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Training Up: Repetition is the Key to Perfection

A team’s success is as much a reflection on its coaches as its players. 

Former England women’s assistant coach Craig Keegan takes this responsibility very seriously. Having trained some of the top players in the world, including the Gold Medal Rio squad, he knows the importance of a progressive training approach that supports each player’s unique skill set and learning tendencies. 

His approach is simple, but tough, demanding patience and perseverance in pursuit of perfection. He breaks every new skill or tactic into three phases before implementing in-game — a practice he says is rooted in his early days as a player. 

Craig Keegan pictured coaching the Team England squad.

“As a young athlete, I loved training almost as much as playing,” says Coach Keegan. “I always enjoyed repetitious drills to develop new skills. I didn’t know it, but I was already building my coaching framework back then.”

Keegan’s philosophy is that every athlete develops different skills at a different pace — and it’s not his job to change that. It’s his job — and, theoretically, every coach’s job — to create structures and processes that empower each athlete to grow at their own pace. That’s exactly what the phases are designed to do. 

Team England's Alex Danson hits the gym for a workout. Photo credit: @alexdanson15.

He first used the three-phase approach with Great Britain’s U21 girls division in 2013, in preparation for a tour to Sydney. Seeing the enthusiastic response from the players, he continued to refine the strategy, eventually taking it to Rio and bringing home the gold medal as an assistant coach with the GB women’s squad. 

Here’s a look inside Coach Keegan’s Olympic-winning three-phase strategy for athlete development:

Phase 1: Skill acquisition — Below match intensity

What’s the old saying — you’ve got to walk before you can run? Phase 1 is the “walking” stage of Keegan’s approach: skill acquisition through repetition and constraint led Small Sided Games (SSG). Practice the movement until it becomes second nature, completely giving your mind and body over to the motion, and you’ll learn to perfect every line and angle without the interference of high-level contact.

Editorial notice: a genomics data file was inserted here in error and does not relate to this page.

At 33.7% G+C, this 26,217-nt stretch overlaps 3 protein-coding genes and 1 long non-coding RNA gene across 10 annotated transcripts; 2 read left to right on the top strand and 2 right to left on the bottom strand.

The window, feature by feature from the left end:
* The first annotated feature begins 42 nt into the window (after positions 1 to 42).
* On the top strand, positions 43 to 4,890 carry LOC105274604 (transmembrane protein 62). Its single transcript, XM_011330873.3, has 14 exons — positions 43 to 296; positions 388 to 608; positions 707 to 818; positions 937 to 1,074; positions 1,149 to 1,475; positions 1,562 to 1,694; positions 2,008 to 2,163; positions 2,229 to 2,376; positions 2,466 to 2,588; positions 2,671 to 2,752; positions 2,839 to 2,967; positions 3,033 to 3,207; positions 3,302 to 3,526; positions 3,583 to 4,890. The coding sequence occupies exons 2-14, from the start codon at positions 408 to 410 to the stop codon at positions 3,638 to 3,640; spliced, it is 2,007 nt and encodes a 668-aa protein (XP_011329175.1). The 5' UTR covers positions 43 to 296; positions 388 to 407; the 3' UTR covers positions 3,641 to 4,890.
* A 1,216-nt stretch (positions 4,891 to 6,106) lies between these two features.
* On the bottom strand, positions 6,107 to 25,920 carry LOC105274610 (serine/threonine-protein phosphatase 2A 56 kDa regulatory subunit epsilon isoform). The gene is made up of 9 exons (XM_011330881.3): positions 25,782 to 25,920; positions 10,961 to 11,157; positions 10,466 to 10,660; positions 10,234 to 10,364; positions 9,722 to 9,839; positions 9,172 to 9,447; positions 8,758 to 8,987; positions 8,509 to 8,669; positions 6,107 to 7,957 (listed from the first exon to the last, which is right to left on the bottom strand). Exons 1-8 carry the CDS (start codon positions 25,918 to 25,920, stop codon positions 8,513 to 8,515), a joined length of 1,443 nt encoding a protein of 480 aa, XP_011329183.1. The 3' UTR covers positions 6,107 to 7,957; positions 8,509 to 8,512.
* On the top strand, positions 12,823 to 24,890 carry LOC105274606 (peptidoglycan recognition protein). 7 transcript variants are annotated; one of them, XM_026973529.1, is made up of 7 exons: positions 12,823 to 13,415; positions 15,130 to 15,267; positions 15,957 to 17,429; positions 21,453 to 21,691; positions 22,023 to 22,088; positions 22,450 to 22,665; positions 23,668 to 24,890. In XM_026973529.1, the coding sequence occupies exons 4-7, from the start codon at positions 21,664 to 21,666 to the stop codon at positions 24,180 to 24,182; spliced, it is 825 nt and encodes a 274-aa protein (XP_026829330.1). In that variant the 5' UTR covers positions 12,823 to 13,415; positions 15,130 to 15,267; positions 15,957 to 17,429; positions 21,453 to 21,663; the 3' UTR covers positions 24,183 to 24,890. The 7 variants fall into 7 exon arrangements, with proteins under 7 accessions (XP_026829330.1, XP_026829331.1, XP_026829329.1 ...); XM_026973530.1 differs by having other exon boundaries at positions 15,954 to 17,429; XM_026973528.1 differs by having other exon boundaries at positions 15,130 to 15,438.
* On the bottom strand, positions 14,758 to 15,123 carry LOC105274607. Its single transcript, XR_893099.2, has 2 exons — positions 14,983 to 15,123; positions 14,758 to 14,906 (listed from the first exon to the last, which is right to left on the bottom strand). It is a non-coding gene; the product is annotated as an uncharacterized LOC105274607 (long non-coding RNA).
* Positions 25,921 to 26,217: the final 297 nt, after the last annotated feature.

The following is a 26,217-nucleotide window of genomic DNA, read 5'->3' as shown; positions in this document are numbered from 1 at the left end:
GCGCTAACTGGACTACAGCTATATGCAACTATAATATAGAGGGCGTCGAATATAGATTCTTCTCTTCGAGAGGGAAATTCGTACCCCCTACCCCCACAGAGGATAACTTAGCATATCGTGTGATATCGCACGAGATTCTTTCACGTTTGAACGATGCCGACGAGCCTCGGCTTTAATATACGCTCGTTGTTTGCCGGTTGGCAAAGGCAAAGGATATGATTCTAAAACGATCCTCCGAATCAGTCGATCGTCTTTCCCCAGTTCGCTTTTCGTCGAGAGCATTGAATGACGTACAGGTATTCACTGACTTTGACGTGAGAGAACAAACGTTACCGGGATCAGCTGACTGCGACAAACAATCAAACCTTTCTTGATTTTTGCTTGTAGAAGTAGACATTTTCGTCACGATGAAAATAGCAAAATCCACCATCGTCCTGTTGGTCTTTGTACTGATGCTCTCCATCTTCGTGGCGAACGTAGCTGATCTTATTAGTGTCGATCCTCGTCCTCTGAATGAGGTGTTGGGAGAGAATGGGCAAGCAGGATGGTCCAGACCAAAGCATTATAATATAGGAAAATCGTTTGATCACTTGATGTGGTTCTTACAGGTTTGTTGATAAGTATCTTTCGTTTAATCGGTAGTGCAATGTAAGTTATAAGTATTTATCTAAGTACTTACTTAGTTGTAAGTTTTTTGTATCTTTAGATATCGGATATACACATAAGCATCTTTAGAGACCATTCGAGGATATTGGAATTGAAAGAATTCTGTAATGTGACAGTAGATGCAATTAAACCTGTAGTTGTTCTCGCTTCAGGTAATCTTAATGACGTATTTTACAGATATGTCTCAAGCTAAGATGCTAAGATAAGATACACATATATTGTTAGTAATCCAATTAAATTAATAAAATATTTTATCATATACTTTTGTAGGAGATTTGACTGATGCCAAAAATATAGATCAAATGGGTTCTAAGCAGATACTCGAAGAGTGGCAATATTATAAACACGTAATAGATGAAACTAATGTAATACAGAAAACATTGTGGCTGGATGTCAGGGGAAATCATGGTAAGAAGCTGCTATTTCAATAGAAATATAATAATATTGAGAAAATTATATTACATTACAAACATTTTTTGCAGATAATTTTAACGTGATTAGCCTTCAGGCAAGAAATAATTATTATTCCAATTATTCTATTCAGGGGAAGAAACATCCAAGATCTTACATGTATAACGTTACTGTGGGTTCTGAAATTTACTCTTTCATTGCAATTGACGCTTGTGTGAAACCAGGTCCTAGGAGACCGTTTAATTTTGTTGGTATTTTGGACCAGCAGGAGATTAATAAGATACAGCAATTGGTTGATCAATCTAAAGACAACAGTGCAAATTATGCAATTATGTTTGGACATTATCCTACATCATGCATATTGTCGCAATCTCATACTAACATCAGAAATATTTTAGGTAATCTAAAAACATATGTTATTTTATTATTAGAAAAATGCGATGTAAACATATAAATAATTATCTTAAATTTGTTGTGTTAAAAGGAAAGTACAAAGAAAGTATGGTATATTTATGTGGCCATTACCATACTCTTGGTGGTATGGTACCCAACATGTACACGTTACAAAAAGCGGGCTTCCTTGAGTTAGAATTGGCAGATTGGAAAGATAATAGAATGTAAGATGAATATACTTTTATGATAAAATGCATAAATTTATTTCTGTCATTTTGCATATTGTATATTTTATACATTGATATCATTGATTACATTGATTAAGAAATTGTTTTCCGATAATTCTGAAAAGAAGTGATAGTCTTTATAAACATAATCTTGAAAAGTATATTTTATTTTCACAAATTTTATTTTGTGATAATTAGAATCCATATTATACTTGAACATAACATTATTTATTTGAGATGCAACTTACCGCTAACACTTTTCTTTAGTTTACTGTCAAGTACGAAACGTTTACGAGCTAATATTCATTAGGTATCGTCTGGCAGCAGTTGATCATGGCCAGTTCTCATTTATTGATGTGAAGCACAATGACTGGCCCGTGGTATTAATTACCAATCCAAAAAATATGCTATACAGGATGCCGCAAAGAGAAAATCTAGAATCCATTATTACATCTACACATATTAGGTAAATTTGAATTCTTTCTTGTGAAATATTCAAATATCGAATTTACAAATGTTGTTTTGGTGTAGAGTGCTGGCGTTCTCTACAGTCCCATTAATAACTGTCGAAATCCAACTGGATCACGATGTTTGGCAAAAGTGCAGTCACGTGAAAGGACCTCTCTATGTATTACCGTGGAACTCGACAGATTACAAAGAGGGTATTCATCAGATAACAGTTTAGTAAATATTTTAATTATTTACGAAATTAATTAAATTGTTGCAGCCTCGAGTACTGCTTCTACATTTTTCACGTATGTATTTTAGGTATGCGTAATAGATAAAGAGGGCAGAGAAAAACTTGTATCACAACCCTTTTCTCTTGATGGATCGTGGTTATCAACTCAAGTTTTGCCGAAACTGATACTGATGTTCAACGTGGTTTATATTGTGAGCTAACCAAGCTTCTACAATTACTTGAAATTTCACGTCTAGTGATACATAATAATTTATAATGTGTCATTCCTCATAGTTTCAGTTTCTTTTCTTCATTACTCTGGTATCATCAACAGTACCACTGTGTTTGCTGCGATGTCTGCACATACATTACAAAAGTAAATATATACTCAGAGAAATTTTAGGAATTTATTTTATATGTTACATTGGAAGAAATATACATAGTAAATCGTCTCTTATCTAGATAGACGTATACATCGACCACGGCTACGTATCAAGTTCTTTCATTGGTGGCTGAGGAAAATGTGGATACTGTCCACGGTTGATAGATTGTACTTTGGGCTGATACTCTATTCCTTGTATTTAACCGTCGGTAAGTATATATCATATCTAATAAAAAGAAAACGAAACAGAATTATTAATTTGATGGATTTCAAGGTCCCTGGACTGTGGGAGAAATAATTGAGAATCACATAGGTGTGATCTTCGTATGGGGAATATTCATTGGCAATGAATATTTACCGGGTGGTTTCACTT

In Action: Keegan says he’s keen to see athletes use a split grip when close to the goal. How would this look in Phase 1? Start with unopposed passing and shooting using the split grip technique. Keep a slow, even pace, repetition after repetition. Then, gradually quicken the pace and deliver shots from different angles, adding more repetition in the quest for perfection.

Phase 2: Skill integration — Match intensity

Now it’s time to run. In Phase 2, players incorporate their newly developed skill or tactic at “match tempo,” as Keegan calls it. The stakes are higher and players face some level of opposition, in conditions designed to more closely simulate the intensity and competition of a real game.  

In Action: Incentivize players to find opportunities to use the split grip in an in-game scenario. This could look like facilitating an SSG where players get double points for passing or scoring using the split grip. 

Phase 3: Skill elevation — Above match intensity

If Phase 2 is track running, Phase 3 is sprinting with hurdles. In this stage, players work to develop and hone their performance under pressure. For Keegan, this phase is about applying constraints and testing the players’ ability to react to the intense environment they’ll face in a tournament setting.

In Action: Add pressure to the split grip SSG by restricting the time an athlete is allowed to possess the ball before they make a play, or introduce additional physical challenges to fatigue the athlete.

GB Rio squad member Shona McCallin hits the pitch for a training session with the STX Surgeon RX 901.

"Good athletes will always challenge why we do things this way," Keegan says. "But when it comes to skill acquisition, generating tactical awareness, and improving physical capacity, this framework offers a consistent approach to develop all areas."

“The athletes I’ve worked with really love it, because it enables them to work at their pace while learning new skills, but also tests and stretches them under pressure.”

The takeaway? 

If you’re a player, lean into your coach’s strategy and ask questions for a better understanding of the “why,” so you can continue to hone your skill on your own. Remember each phase is an important part of the whole package and to trust the process.

As a coach, keep in mind that every athlete develops at a different pace. Reinforce the power of repetition and take your time. Don’t rush athletes from Phase 1 to Phase 2 if what they really need is more repetition. Don’t hold back those who’ve mastered the basics by keeping them on the same path as someone who requires more time. This is a fluid coaching style — the phases aren't set. They flex and adapt to support and challenge both the individual athlete and the team. Design your training sessions with the outcome in mind. If you have a clear understanding of what each session’s goal is, the phases will be easier to map. 

GB Rio squad member Shona McCallin reflects on her journey back from concussion and celebrating the small victories.

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Want to chat with Craig about the phase approach? Connect with him on Twitter at @cc_keegan.